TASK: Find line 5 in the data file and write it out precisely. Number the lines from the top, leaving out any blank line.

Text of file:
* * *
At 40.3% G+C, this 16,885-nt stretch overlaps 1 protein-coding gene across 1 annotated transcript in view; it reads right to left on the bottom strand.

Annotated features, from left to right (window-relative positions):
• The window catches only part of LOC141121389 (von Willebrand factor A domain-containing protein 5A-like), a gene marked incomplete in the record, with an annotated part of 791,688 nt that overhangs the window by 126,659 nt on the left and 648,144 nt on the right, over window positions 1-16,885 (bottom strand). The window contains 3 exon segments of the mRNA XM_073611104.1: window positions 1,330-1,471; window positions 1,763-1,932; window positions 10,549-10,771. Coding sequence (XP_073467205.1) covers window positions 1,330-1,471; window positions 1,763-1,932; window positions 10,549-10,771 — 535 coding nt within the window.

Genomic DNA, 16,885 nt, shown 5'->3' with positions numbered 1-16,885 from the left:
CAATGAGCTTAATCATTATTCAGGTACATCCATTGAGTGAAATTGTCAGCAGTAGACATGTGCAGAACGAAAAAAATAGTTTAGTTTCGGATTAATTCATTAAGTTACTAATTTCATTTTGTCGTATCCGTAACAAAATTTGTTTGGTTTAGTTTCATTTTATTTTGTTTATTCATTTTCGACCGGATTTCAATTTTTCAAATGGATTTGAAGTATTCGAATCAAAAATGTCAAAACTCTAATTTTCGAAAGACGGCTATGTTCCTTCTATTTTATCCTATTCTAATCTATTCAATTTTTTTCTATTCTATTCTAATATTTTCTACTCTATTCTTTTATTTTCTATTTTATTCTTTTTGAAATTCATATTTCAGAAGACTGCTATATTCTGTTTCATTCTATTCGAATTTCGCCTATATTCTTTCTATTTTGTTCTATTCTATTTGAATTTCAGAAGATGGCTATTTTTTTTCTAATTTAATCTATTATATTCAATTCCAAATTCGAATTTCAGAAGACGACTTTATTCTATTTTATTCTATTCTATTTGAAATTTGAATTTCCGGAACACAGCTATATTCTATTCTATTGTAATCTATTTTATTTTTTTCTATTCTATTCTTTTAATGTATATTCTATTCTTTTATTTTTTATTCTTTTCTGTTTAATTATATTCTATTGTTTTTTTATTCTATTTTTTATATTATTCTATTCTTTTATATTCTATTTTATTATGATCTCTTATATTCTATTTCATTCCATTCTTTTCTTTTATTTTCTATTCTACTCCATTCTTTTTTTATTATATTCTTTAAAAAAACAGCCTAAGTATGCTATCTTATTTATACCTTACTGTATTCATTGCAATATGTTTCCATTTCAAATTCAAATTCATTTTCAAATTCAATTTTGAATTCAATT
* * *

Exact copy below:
CAATGAGCTTAATCATTATTCAGGTACATCCATTGAGTGAAATTGTCAGCAGTAGACATGTGCAGAACGAAAAAAATAGTTTAGTTTCGGATTAATTCATTAAGTTACTAATTTCATTTTGTCGTATCCGTAACAAAATTTGTTTGGTTTAGTTTCATTTTATTTTGTTTATTCATTTTCGACCGGATTTCAATTTTTCAAATGGATTTGAAGTATTCGAATCAAAAATGTCAAAACTCTAATTTTCGAAAGACGGCTATGTTCCTTCTATTTTATCCTATTCTAATCTATTCAATTTTTTTCTATTCTATTCTAATATTTTCTACTCTATTCTTTTATTTTCTATTTTATTCTTTTTGAAATTCATATTTCAGAAGACTGCTATATTCTGTTTCATTCTATTCGAATTTCGCCTATATTCTTTCTATTTTGTTCTATTCTATTTGAATTTCAGAAGATGGCTATTTTTTTTCTAATTTAATCTATTATATTCAATTCCAAATTCGAATTTCAGAAGACGACTTTATTCTATTTTATTCTATTCTATTTGAAATTTGAATTTCCGGAACACAGCTATATTCTATTCTATTGTAATCTATTTTATTTTTTTCTATTCTATTCTTTTAATGTATATTCTATTCTTTTATTTTTTATTCTTTTCTGTTTAATTATATTCTATTGTTTTTTTATTCTATTTTTTATATTATTCTATTCTTTTATATTCTATTTTATTATGATCTCTTATATTCTATTTCATTCCATTCTTTTCTTTTATTTTCTATTCTACTCCATTCTTTTTTTATTATATTCTTTAAAAAAACAGCCTAAGTATGCTATCTTATTTATACCTTACTGTATTCATTGCAATATGTTTCCATTTCAAATTCAAATTCATTTTCAAATTCAATTTTGAATTCAATT